14.
Article in Chinese | WPRIM | ID: wpr-775292

ABSTRACT

OBJECTIVE@#To investigate the effect of rapamycin on Parkinson's disease (PD) and its underlying mechanism in mice.@*METHODS@#Sixty SPF adult male C57BL/6 mice were randomly divided into control group, model group and treatment group. 1-methyl-4-phenyl-1, 2, 3, 6-tetrahydropyridine(MPTP) was used to induce Parkinson's disease in model group and treatment group. All mice were trained to cross the runway and were subjected to computer-assisted CatWalk. The numbers of tyrosine hydroxylase positive (TH) neurons in the substantia nigra (SN) were assessed by unbiased stereology using the optical fractionator method; protein expression was detected by Western blot analysis; and glutathione peroxidase (GSH-Px), malondialdehyde (MDA) and superoxide dismutase (SOD) were detected by spectrophotometry.@*RESULTS@#In the model group, a decrease in stride rate and an increase in variation of stance and swing were noted by CatWalk system (<0.05 or <0.01); the numbers of TH neurons decreased (<0.01); expression of p-Akt, p-S6K, p-S6 and p-ULK increased (all <0.01); LC3-Ⅱ/Ⅰ ratio decreased (<0.01); MDA level was elevated while the levels of SOD and GSH-PX were reduced (all <0.01). Compared with the model group, after treated with rapamycin, the abnormal behavior including the stride length, variation of stance and swing and step patterns induced by MPTP were all improved (<0.05 or <0.01); the numbers of TH neurons increased (<0.05); the expression of p-Akt, p-S6K, p-S6 and p-ULK was suppressed (all <0.01); the LC3-Ⅱ/Ⅰ ratio was upregulated (<0.05); MDA level decreased while the levels of GSH-Px and SOD increased (all <0.01).@*CONCLUSIONS@#Rapamycin inhibits the activation of mTOR pathway, which contributes to protect against the loss of dopaminergic neurons and provide behavioral improvements in mice with Parkinson's disease. These results are partially related to the ability of rapamycin in inducing autophagy and reducing oxidative stress.


Subject(s)
Animals , Behavior, Animal , Disease Models, Animal , Male , Mice , Mice, Inbred C57BL , Neuroprotective Agents , Pharmacology , Therapeutic Uses , Oxidative Stress , Parkinson Disease , Drug Therapy , Random Allocation , Sirolimus , Pharmacology , Therapeutic Uses , Substantia Nigra
15.
Article in English | WPRIM | ID: wpr-718083

ABSTRACT

Parkinson's disease (PD) is the second most common neurodegenerative disorder. Although its major manifestation is motor symptoms, resulting from the loss of dopaminergic neurons in the substantia nigra, psychiatric symptoms, such as depression, anxiety, hallucination, delusion, apathy and anhedonia, impulsive and compulsive behaviors, and cognitive dysfunction, may also manifest in most patients with PD. Given that the quality of life — and the need for institutionalization — is so highly dependent on the psychiatric well-being of patients with PD, psychiatric symptoms are of high clinical significance. We reviewed the prevalence, risk factors, pathophysiology, and treatment of psychiatric symptoms to get a better understanding of PD for improved management.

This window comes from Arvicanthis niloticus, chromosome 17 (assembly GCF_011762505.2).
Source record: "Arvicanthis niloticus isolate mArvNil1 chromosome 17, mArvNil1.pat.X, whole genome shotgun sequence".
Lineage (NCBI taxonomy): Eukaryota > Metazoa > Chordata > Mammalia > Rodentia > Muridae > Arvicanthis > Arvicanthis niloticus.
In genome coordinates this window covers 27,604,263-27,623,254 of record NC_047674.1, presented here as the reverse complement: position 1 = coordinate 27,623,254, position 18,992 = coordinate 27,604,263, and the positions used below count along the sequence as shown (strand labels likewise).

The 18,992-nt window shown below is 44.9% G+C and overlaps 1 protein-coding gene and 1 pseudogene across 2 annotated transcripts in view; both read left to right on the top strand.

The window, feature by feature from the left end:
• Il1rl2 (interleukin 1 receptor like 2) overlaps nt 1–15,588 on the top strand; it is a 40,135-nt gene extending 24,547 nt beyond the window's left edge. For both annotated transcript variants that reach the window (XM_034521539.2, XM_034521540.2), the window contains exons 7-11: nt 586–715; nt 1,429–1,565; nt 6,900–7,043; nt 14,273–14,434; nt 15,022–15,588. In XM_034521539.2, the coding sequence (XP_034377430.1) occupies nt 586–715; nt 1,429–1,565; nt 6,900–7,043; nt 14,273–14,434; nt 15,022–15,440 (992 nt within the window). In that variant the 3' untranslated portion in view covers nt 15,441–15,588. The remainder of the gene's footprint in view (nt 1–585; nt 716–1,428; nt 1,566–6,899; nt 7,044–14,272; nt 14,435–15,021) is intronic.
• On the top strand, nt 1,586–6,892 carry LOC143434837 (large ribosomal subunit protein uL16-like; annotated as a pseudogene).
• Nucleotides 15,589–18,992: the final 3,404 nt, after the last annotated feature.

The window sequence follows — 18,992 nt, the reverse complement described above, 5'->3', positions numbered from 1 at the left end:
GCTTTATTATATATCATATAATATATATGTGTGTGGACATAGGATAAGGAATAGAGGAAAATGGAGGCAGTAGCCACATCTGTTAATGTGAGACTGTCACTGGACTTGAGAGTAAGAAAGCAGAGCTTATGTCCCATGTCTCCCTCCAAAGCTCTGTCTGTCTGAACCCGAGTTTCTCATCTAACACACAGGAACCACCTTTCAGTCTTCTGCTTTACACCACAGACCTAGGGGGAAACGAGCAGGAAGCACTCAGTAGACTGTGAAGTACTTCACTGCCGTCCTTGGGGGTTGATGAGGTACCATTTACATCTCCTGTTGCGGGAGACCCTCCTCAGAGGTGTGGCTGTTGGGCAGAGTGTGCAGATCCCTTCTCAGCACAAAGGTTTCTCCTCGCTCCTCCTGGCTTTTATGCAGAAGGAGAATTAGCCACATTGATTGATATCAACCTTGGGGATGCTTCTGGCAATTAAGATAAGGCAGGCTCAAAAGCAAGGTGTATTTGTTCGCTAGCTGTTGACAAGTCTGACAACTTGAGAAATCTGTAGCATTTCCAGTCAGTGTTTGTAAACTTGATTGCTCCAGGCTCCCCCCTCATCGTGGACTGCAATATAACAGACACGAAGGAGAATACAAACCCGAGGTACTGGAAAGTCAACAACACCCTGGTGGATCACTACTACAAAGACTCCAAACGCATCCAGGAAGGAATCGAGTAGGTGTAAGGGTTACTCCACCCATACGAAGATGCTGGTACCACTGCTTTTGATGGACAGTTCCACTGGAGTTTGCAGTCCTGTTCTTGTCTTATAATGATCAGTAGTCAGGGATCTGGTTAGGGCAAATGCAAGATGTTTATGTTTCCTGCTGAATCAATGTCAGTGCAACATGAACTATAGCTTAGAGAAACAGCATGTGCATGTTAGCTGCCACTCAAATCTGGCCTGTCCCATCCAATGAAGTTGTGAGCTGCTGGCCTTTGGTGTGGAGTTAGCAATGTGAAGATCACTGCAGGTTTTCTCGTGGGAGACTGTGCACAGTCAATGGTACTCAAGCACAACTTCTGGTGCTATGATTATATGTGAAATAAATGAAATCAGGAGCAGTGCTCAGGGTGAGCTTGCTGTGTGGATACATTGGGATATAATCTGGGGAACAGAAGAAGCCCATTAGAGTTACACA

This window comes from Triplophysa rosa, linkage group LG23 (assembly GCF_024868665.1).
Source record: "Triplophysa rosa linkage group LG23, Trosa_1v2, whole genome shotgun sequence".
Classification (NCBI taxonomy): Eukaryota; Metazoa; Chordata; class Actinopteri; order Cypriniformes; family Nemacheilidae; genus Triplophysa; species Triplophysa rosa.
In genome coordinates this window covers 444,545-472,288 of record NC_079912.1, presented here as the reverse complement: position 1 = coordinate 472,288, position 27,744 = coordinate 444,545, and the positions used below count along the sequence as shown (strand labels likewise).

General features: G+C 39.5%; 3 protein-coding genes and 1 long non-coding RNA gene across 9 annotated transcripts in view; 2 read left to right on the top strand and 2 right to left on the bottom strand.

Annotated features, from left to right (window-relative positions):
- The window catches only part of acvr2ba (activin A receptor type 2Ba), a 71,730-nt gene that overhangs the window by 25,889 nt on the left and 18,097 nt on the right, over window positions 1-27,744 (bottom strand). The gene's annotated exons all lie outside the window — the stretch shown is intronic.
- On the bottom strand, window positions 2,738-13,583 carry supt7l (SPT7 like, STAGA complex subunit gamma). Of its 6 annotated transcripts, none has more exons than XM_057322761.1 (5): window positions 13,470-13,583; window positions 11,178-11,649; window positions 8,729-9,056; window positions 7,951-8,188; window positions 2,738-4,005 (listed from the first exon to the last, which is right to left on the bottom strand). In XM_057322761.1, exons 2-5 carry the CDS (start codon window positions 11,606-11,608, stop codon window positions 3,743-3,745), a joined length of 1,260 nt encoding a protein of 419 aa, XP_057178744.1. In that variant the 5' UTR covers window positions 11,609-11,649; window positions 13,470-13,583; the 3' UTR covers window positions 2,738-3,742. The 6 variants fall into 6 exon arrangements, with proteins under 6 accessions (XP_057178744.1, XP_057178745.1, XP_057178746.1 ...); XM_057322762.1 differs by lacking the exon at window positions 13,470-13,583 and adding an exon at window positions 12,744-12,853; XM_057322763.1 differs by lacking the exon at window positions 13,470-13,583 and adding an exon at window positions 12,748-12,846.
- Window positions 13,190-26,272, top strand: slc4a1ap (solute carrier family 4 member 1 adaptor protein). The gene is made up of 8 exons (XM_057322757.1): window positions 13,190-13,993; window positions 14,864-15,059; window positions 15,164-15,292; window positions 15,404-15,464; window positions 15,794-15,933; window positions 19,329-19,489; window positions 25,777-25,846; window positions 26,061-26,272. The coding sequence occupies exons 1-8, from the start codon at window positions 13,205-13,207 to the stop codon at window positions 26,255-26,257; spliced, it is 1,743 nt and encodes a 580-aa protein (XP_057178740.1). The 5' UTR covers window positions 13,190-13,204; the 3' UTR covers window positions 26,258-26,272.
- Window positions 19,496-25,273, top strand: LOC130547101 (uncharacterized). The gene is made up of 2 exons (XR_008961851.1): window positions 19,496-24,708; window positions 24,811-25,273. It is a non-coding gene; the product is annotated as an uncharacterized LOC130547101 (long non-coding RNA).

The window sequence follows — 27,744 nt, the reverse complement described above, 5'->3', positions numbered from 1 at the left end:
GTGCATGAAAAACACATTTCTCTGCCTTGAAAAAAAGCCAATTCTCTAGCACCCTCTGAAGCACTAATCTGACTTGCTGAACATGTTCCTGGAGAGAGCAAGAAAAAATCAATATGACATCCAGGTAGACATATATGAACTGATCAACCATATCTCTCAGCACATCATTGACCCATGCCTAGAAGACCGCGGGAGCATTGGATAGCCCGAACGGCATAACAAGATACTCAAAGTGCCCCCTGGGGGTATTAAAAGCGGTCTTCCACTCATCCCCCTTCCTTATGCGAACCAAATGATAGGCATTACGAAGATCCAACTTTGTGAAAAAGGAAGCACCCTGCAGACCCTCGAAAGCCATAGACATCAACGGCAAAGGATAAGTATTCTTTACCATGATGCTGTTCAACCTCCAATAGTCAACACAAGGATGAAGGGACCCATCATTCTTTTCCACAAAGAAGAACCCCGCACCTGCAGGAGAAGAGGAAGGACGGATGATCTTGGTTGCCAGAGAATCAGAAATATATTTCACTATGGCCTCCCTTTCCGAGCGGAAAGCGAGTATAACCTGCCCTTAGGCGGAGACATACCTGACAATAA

Subject(s)
Anhedonia , Anxiety , Apathy , Compulsive Behavior , Delusions , Dementia , Depression , Dopaminergic Neurons , Hallucinations , Humans , Institutionalization , Neurodegenerative Diseases , Parkinson Disease , Prevalence , Psychotic Disorders , Quality of Life , Risk Factors , Substantia Nigra
16.
Experimental Neurobiology ; : 103-111, 2018.
Article in English | WPRIM | ID: wpr-714116

ABSTRACT

A recent study reveals that missense mutations of EWSR1 are associated with neurodegenerative disorders such as amyotrophic lateral sclerosis, but the function of wild-type (WT) EWSR1 in the central nervous system (CNS) is not known yet. Herein, we investigated the neuroanatomical and motor function changes in Ewsr1 knock out (KO) mice. First, we quantified neuronal nucleus size in the motor cortex, dorsal striatum and hippocampus of three different groups: WT, heterozygous Ewsr1 KO (+/−), and homozygous Ewsr1 KO (−/−) mice. The neuronal nucleus size was significantly smaller in the motor cortex and striatum of homozygous Ewsr1 KO (−/−) mice than that of WT. In addition, in the hippocampus, the neuronal nucleus size was significantly smaller in both heterozygous Ewsr1 KO (+/−) and homozygous Ewsr1 KO (−/−) mice. We then assessed motor function of Ewsr1 KO (−/−) and WT mice by a tail suspension test. Both forelimb and hindlimb movements were significantly increased in Ewsr1 KO (−/−) mice. Lastly, we performed immunohistochemistry to examine the expression of TH, DARPP-32, and phosphorylated (p)-DARPP-32 (Thr75) in the striatum and substantia nigra, which are associated with dopaminergic signaling. The immunoreactivity of TH and DARPP-32 was decreased in Ewsr1 KO (−/−) mice. Together, our results suggest that EWSR1 plays a significant role in neuronal morphology, dopaminergic signaling pathways, and motor function in the CNS of mice.


Subject(s)
Amyotrophic Lateral Sclerosis , Animals , Central Nervous System , Dopamine , Forelimb , Hindlimb , Hindlimb Suspension , Hippocampus , Immunohistochemistry , Mice , Motor Cortex , Mutation, Missense , Neurodegenerative Diseases , Neurons , RNA , RNA-Binding Proteins , Substantia Nigra
17.
Experimental Neurobiology ; : 309-319, 2018.
Article in English | WPRIM | ID: wpr-716236

ABSTRACT